Race is on to protect the heart of the last intact forest corridor in eastern Ontario
Nature Conservancy of Canada looks to conserve internationally significant wildlife corridor
The Nature Conservancy of Canada (NCC) is working to protect 120 acres (49 hectares), including 2.5 kilometres of historic Rideau Waterway shoreline on Whitefish Lake. At only 15 kilometres wide in some areas, this collection of towering granite ridges, rich forests and pristine shoreline sits at the heart of a key wildlife corridor that connects Algonquin Park to the Adirondack Mountains.
Part of the Frontenac Arch, Whitefish Lake is critical to a wide variety of plant and animal life, including waterfowl, such as mallard, ring-necked duck and wood duck. It also forms an important corridor between north and south, allowing wide-ranging animals like bear, moose and wolf to have the space they need to thrive.
NCC has a time-sensitive opportunity to acquire this important piece of the local conservation puzzle. The private land conservation organization needs to raise the remaining $142,000 by December 2017. By conserving Whitefish Lake, NCC hopes to maintain the critical forest habitat connection across the Frontenac Arch to the Adirondack Mountains. It is this slender thread that holds together the last intact north-south forest corridor in eastern North America.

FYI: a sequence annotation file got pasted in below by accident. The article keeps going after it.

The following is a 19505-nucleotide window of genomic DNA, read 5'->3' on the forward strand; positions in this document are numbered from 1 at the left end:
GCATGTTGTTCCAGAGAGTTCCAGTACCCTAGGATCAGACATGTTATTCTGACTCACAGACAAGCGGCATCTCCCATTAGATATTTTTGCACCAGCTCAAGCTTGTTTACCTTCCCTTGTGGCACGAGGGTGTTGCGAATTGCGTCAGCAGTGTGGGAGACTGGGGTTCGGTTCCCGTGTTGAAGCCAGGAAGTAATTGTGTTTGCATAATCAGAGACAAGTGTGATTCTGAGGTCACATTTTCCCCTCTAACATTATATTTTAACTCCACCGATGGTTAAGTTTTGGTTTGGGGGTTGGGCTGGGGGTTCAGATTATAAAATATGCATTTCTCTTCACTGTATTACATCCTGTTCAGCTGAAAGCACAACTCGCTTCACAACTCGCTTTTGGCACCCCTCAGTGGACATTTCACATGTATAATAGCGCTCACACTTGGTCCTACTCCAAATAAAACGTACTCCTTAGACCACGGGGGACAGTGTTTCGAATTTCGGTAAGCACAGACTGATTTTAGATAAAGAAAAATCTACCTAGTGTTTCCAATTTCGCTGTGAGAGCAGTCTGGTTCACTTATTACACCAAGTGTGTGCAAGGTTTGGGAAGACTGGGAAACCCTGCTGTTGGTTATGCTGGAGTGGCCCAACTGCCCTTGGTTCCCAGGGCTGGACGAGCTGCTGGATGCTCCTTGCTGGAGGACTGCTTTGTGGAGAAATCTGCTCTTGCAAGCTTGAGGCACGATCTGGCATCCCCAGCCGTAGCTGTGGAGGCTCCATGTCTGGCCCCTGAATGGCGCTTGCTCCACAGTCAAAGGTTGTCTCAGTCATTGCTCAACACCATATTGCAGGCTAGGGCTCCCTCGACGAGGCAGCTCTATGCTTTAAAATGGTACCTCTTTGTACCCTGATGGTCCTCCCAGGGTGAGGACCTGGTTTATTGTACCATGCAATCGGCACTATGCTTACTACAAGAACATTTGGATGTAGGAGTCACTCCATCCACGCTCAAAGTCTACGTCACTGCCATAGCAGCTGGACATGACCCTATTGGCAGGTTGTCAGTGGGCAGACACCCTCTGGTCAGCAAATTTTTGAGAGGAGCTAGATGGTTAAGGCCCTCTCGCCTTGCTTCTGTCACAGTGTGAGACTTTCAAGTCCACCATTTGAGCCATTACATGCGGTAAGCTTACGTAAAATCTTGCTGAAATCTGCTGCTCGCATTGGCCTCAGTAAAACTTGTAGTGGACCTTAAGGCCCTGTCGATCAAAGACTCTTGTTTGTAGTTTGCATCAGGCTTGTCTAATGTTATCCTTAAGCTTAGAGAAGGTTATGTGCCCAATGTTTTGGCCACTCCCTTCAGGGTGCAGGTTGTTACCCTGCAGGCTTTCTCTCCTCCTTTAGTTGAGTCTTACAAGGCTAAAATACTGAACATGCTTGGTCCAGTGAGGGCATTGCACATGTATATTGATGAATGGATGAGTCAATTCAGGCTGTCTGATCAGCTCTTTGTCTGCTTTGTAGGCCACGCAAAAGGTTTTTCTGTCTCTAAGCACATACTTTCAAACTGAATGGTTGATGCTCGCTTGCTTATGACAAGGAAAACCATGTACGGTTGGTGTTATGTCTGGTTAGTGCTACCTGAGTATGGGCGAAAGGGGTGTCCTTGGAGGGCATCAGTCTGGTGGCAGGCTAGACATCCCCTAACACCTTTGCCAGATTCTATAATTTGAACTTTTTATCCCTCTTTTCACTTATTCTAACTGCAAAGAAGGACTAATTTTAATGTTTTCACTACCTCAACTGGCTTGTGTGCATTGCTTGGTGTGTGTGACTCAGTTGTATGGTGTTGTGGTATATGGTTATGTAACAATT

A UNESCO World Biosphere Reserve, the Frontenac Arch is a unique area of overlap between the northern Canadian Shield and southern Appalachian forests, supporting a great richness of plant and animal species — making this one of the most diverse regions in Canada and a place of great beauty. The Arch serves as a highway for migrating birds, bats and insects, and mammals with large home ranges, such as fisher, black bear and bobcat.
“Large, intact properties like this are just the kind that the Nature Conservancy of Canada (NCC) is looking to acquire and conserve in the Frontenac Arch. By acquiring this property, and others like it in the area, we are helping to protect a wilderness corridor that is essential for numerous species.” James Duncan, Nature Conservancy of Canada Vice-president, Ontario Region
- Whitefish Lake includes 2.5 kilometres of shoreline on the Rideau Waterway – a Canadian heritage river.
- With little light pollution, Frontenac Arch is visible from space.
- The property features trees more commonly found in the Appalachian Mountains to the south, such as pitch pine, shagbark hickory, rock elm and black maple.
- NCC is already 90 per cent towards their fundraising goal.
The Nature Conservancy of Canada is the nation's leading not-for-profit, private land conservation organization, working to protect our most important natural areas and the species they sustain. Since 1962, NCC and its partners have helped protect 2.8 million acres (more than 1.1 million hectares), coast to coast, with more than 184,000 acres (74,000 hectares) in Ontario.
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